Should the pandemic come in waves, the threat of having to abandon trials will be a frequent occurrence and too disproportionate a burden on participants in the system. If juries were required to attend in person with social distancing measures, all court rooms would need to be significantly repurposed.
It is likely in the COVID-19 era that the use of video technology will need to feature prominently in both systems if they are to be pandemic resistant.
Germany lags significantly behind the UK with regard to existing court equipment. While this deficiency might be easily remedied, there is still very strong opposition from all parties involved to changes in the Code of Criminal Procedure to allow the extensive use of video technology at trial. The UK system has a head start in terms of experience with such equipment and the legal basis for its use.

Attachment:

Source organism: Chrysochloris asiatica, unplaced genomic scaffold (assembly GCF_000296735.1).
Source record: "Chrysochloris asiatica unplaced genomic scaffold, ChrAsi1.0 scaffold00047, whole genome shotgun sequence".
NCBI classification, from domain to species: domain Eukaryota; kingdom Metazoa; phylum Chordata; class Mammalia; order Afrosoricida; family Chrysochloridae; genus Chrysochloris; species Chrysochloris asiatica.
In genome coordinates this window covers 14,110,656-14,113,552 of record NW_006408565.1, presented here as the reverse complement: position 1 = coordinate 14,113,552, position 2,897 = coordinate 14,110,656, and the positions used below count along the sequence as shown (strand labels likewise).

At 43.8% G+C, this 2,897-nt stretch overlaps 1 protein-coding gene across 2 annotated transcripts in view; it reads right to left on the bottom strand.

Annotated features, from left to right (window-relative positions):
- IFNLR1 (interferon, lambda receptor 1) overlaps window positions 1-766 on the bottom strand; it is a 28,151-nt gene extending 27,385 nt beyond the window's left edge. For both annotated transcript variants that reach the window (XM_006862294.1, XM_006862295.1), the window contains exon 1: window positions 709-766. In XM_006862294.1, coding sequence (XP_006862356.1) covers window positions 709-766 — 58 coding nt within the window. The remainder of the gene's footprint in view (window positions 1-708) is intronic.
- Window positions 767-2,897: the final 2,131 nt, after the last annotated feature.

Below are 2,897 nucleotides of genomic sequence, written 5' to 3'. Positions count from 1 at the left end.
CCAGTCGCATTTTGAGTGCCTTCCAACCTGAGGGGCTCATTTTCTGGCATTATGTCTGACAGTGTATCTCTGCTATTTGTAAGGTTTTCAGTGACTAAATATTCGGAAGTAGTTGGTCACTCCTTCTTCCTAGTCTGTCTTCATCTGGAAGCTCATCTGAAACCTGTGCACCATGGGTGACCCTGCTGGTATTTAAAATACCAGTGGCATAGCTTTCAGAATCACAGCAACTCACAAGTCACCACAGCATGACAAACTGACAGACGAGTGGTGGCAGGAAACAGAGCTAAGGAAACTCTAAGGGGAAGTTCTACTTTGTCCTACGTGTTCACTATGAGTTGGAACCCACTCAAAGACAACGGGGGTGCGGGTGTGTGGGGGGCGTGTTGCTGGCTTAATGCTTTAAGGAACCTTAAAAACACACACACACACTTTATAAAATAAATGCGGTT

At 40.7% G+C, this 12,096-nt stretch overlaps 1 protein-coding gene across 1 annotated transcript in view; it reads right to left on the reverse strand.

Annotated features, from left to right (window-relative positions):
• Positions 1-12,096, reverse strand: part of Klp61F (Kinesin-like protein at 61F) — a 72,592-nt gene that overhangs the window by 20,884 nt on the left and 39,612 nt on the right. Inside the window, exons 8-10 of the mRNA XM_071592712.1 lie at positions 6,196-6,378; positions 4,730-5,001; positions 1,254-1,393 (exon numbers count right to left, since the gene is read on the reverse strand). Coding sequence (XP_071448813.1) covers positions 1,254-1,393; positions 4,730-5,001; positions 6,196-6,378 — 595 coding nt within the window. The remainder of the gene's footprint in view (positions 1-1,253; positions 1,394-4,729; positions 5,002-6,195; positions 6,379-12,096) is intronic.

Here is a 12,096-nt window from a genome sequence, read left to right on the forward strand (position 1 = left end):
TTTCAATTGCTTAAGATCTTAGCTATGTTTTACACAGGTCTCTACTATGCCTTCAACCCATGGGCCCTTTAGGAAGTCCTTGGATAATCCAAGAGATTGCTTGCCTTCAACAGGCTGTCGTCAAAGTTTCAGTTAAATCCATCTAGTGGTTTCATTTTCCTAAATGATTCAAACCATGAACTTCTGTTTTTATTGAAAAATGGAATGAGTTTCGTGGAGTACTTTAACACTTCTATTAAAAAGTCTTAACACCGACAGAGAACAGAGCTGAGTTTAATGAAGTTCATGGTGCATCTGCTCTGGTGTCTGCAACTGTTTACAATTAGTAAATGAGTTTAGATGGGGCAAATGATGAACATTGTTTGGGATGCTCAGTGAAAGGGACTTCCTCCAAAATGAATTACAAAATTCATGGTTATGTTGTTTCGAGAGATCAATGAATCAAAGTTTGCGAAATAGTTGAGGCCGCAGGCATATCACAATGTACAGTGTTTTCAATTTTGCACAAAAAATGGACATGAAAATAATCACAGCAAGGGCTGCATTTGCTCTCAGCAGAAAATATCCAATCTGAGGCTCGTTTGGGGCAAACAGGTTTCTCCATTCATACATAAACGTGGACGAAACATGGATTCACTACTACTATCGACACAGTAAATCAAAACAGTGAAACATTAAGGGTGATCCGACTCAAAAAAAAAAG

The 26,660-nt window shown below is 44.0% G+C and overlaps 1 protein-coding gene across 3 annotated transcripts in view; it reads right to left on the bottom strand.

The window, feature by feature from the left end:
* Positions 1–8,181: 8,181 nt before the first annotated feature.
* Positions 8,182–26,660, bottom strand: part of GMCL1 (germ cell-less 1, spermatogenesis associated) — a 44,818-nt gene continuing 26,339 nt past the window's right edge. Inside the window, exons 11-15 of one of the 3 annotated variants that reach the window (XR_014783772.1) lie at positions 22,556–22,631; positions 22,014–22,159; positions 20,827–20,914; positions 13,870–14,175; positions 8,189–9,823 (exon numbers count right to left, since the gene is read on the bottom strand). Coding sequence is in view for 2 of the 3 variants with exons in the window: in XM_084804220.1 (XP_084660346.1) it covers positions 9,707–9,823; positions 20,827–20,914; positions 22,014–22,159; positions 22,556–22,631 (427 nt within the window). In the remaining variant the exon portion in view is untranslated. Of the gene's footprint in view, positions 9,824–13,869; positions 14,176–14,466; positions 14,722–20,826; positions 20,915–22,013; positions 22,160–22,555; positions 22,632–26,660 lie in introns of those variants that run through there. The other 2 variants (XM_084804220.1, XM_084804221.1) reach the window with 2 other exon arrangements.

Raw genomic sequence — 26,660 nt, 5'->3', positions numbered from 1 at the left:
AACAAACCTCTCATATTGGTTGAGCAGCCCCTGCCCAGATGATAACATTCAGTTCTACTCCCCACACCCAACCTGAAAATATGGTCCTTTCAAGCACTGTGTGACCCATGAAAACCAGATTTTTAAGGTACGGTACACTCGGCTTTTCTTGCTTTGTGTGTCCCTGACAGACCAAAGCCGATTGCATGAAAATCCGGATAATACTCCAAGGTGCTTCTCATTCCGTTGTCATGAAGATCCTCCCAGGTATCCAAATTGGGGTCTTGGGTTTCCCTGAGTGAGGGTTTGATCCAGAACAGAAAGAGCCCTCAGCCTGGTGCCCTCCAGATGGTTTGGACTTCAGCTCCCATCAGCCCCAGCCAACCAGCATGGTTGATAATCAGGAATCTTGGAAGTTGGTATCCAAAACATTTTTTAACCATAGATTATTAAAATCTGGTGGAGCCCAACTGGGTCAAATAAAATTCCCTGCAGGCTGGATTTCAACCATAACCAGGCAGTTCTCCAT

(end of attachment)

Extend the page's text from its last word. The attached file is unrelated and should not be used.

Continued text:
As matters stand, it appears that both systems will be experiencing profound change in these unsettling times. And although no one system is perfect, it appears that especially during COVID-19, a move to a more professional-based system similar to the FCA, the Upper Tribunal or the German Criminal courts and deploying widely the use of video technology would allow the criminal justice system to restart, bringing considerable efficiencies and additional transparency and accuracy.
Otherwise, as the saying goes, justice delayed is justice denied.Authors: Charles Kuhn and Dr. Oliver Kipper, kipper+durth Rechtsanwälte This article first appeared on Law360. The original article can be found here.